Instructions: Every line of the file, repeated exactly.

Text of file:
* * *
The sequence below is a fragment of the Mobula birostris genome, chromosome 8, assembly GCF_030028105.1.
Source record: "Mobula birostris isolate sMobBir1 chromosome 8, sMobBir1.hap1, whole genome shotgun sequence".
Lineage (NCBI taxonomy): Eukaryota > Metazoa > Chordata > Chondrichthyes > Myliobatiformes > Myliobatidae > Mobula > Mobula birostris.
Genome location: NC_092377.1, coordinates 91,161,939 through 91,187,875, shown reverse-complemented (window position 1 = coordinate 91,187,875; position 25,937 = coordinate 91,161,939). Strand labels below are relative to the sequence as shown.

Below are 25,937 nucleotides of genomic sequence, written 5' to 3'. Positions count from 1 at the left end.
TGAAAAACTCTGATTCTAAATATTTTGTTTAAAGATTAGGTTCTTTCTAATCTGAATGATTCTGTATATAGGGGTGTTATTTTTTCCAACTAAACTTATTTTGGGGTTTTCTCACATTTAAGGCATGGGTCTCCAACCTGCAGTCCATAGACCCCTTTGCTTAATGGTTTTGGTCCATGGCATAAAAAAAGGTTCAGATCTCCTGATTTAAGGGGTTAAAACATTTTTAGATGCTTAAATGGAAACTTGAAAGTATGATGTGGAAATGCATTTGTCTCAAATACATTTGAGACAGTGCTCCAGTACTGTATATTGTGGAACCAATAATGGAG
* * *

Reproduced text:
The sequence below is a fragment of the Mobula birostris genome, chromosome 8, assembly GCF_030028105.1.
Source record: "Mobula birostris isolate sMobBir1 chromosome 8, sMobBir1.hap1, whole genome shotgun sequence".
Lineage (NCBI taxonomy): Eukaryota > Metazoa > Chordata > Chondrichthyes > Myliobatiformes > Myliobatidae > Mobula > Mobula birostris.
Genome location: NC_092377.1, coordinates 91,161,939 through 91,187,875, shown reverse-complemented (window position 1 = coordinate 91,187,875; position 25,937 = coordinate 91,161,939). Strand labels below are relative to the sequence as shown.

Below are 25,937 nucleotides of genomic sequence, written 5' to 3'. Positions count from 1 at the left end.
TGAAAAACTCTGATTCTAAATATTTTGTTTAAAGATTAGGTTCTTTCTAATCTGAATGATTCTGTATATAGGGGTGTTATTTTTTCCAACTAAACTTATTTTGGGGTTTTCTCACATTTAAGGCATGGGTCTCCAACCTGCAGTCCATAGACCCCTTTGCTTAATGGTTTTGGTCCATGGCATAAAAAAAGGTTCAGATCTCCTGATTTAAGGGGTTAAAACATTTTTAGATGCTTAAATGGAAACTTGAAAGTATGATGTGGAAATGCATTTGTCTCAAATACATTTGAGACAGTGCTCCAGTACTGTATATTGTGGAACCAATAATGGAG